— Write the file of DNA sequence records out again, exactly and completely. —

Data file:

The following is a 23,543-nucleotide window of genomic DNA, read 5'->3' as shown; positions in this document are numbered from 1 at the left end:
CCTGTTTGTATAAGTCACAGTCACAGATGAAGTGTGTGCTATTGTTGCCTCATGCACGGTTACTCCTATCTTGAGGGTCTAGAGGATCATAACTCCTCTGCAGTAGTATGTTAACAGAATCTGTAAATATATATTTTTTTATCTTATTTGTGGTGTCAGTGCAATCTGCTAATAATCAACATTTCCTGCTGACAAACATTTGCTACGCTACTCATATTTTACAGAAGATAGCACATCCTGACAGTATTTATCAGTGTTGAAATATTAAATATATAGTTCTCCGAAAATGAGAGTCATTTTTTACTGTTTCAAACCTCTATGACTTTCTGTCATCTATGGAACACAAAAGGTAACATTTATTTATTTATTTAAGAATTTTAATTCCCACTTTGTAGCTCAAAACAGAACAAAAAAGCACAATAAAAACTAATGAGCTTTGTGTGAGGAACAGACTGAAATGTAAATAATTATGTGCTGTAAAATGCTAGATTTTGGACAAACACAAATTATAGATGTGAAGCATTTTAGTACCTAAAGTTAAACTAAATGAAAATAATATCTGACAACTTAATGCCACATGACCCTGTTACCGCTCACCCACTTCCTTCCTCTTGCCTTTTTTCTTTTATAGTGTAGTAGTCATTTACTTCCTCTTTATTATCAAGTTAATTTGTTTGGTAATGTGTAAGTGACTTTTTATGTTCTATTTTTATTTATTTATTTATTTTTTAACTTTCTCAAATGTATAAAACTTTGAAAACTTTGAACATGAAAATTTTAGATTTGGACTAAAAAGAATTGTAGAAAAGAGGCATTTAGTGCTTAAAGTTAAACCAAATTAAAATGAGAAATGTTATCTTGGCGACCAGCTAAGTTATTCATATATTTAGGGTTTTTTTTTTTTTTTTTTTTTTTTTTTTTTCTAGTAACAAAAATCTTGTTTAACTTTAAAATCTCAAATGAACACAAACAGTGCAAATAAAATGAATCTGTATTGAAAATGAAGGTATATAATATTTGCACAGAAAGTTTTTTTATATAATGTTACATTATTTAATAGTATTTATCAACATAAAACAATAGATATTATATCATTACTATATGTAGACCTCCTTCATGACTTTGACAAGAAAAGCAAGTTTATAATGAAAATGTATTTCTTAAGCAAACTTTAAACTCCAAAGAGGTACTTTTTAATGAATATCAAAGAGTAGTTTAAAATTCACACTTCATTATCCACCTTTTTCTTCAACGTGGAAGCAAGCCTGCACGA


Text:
The following is a 23,543-nucleotide window of genomic DNA, read 5'->3' as shown; positions in this document are numbered from 1 at the left end:
CCTGTTTGTATAAGTCACAGTCACAGATGAAGTGTGTGCTATTGTTGCCTCATGCACGGTTACTCCTATCTTGAGGGTCTAGAGGATCATAACTCCTCTGCAGTAGTATGTTAACAGAATCTGTAAATATATATTTTTTTATCTTATTTGTGGTGTCAGTGCAATCTGCTAATAATCAACATTTCCTGCTGACAAACATTTGCTACGCTACTCATATTTTACAGAAGATAGCACATCCTGACAGTATTTATCAGTGTTGAAATATTAAATATATAGTTCTCCGAAAATGAGAGTCATTTTTTACTGTTTCAAACCTCTATGACTTTCTGTCATCTATGGAACACAAAAGGTAACATTTATTTATTTATTTAAGAATTTTAATTCCCACTTTGTAGCTCAAAACAGAACAAAAAAGCACAATAAAAACTAATGAGCTTTGTGTGAGGAACAGACTGAAATGTAAATAATTATGTGCTGTAAAATGCTAGATTTTGGACAAACACAAATTATAGATGTGAAGCATTTTAGTACCTAAAGTTAAACTAAATGAAAATAATATCTGACAACTTAATGCCACATGACCCTGTTACCGCTCACCCACTTCCTTCCTCTTGCCTTTTTTCTTTTATAGTGTAGTAGTCATTTACTTCCTCTTTATTATCAAGTTAATTTGTTTGGTAATGTGTAAGTGACTTTTTATGTTCTATTTTTATTTATTTATTTATTTTTTAACTTTCTCAAATGTATAAAACTTTGAAAACTTTGAACATGAAAATTTTAGATTTGGACTAAAAAGAATTGTAGAAAAGAGGCATTTAGTGCTTAAAGTTAAACCAAATTAAAATGAGAAATGTTATCTTGGCGACCAGCTAAGTTATTCATATATTTAGGGTTTTTTTTTTTTTTTTTTTTTTTTTTTTTTCTAGTAACAAAAATCTTGTTTAACTTTAAAATCTCAAATGAACACAAACAGTGCAAATAAAATGAATCTGTATTGAAAATGAAGGTATATAATATTTGCACAGAAAGTTTTTTTATATAATGTTACATTATTTAATAGTATTTATCAACATAAAACAATAGATATTATATCATTACTATATGTAGACCTCCTTCATGACTTTGACAAGAAAAGCAAGTTTATAATGAAAATGTATTTCTTAAGCAAACTTTAAACTCCAAAGAGGTACTTTTTAATGAATATCAAAGAGTAGTTTAAAATTCACACTTCATTATCCACCTTTTTCTTCAACGTGGAAGCAAGCCTGCACGA